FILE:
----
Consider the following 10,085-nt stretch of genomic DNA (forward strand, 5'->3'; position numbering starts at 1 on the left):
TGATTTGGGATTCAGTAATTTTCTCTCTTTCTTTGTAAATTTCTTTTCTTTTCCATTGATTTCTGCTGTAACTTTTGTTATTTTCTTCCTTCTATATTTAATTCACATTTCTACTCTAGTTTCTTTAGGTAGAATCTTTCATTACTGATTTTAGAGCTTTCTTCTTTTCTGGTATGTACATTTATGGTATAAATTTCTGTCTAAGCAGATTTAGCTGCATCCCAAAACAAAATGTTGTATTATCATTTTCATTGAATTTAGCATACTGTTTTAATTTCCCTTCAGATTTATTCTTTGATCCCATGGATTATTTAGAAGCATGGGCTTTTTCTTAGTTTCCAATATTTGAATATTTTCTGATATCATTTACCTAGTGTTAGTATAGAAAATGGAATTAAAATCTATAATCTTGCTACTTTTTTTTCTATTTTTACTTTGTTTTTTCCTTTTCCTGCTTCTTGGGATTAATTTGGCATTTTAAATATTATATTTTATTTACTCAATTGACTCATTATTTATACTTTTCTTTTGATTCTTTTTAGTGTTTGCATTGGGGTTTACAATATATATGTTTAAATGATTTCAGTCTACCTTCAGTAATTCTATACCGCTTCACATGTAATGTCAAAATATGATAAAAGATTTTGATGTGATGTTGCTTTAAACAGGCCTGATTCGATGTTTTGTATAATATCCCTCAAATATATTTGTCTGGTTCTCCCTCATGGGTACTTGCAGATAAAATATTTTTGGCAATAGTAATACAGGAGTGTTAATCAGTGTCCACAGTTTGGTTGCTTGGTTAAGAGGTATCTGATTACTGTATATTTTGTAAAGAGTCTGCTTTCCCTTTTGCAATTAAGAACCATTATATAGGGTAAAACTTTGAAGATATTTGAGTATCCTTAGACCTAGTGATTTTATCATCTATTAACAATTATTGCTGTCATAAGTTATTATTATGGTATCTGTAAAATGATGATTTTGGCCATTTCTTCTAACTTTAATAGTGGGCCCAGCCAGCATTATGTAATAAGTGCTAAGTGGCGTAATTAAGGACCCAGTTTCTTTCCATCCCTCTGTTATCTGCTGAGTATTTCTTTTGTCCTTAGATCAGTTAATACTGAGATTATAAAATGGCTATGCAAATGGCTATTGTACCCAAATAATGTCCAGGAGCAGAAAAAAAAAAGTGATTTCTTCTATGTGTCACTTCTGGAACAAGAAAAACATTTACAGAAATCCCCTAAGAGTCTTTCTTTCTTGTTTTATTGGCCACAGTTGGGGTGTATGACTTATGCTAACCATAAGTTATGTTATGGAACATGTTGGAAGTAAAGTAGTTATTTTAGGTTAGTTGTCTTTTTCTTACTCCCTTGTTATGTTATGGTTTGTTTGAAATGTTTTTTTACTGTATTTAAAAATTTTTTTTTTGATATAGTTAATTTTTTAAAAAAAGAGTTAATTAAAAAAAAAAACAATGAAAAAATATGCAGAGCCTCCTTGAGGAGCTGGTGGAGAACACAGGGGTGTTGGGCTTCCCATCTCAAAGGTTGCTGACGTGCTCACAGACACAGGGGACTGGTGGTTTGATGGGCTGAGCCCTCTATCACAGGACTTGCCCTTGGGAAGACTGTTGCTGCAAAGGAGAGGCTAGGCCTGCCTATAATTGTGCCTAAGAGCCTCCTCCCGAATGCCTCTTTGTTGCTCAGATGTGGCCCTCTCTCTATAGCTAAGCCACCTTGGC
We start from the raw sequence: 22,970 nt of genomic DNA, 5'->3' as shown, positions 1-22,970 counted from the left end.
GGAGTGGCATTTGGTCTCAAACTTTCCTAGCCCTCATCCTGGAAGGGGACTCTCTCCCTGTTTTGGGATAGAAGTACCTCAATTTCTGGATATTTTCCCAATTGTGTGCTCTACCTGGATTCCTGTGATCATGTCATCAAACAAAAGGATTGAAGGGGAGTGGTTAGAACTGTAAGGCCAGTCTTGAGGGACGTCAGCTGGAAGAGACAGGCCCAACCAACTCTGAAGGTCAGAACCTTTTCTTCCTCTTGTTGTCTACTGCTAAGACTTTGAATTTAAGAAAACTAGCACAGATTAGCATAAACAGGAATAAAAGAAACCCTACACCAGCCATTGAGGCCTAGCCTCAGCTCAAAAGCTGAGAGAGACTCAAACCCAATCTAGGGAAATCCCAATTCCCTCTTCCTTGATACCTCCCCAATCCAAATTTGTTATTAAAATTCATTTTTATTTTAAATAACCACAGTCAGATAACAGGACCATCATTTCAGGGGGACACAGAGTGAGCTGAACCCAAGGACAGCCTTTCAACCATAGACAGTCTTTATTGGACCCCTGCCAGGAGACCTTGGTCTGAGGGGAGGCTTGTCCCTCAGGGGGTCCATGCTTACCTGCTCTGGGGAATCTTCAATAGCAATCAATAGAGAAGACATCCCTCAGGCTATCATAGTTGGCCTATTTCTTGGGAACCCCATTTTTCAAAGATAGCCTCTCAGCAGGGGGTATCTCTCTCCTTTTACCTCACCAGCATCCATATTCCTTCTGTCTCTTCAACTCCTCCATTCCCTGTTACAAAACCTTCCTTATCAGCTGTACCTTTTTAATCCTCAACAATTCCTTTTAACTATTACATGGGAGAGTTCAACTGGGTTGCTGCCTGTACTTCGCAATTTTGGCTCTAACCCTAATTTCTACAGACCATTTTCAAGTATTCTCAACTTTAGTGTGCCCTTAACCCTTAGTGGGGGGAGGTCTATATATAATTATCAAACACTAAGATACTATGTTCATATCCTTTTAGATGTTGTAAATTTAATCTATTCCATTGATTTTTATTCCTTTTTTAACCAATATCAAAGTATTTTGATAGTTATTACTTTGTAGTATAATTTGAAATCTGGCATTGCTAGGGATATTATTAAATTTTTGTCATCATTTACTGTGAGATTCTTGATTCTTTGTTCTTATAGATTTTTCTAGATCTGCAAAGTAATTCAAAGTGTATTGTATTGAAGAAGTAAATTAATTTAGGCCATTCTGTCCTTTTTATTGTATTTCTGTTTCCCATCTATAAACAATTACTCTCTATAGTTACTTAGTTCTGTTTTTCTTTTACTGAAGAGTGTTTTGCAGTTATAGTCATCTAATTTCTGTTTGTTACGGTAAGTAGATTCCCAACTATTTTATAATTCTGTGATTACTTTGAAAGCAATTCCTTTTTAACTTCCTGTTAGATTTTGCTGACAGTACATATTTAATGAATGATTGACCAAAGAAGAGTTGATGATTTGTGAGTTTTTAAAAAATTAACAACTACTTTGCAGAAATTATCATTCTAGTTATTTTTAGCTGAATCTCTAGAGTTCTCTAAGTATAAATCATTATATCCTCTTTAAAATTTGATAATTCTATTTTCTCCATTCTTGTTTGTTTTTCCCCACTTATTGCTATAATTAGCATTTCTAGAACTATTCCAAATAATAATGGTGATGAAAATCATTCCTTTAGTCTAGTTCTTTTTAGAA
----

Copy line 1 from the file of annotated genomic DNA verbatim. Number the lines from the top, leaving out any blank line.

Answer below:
Consider the following 10,085-nt stretch of genomic DNA (forward strand, 5'->3'; position numbering starts at 1 on the left):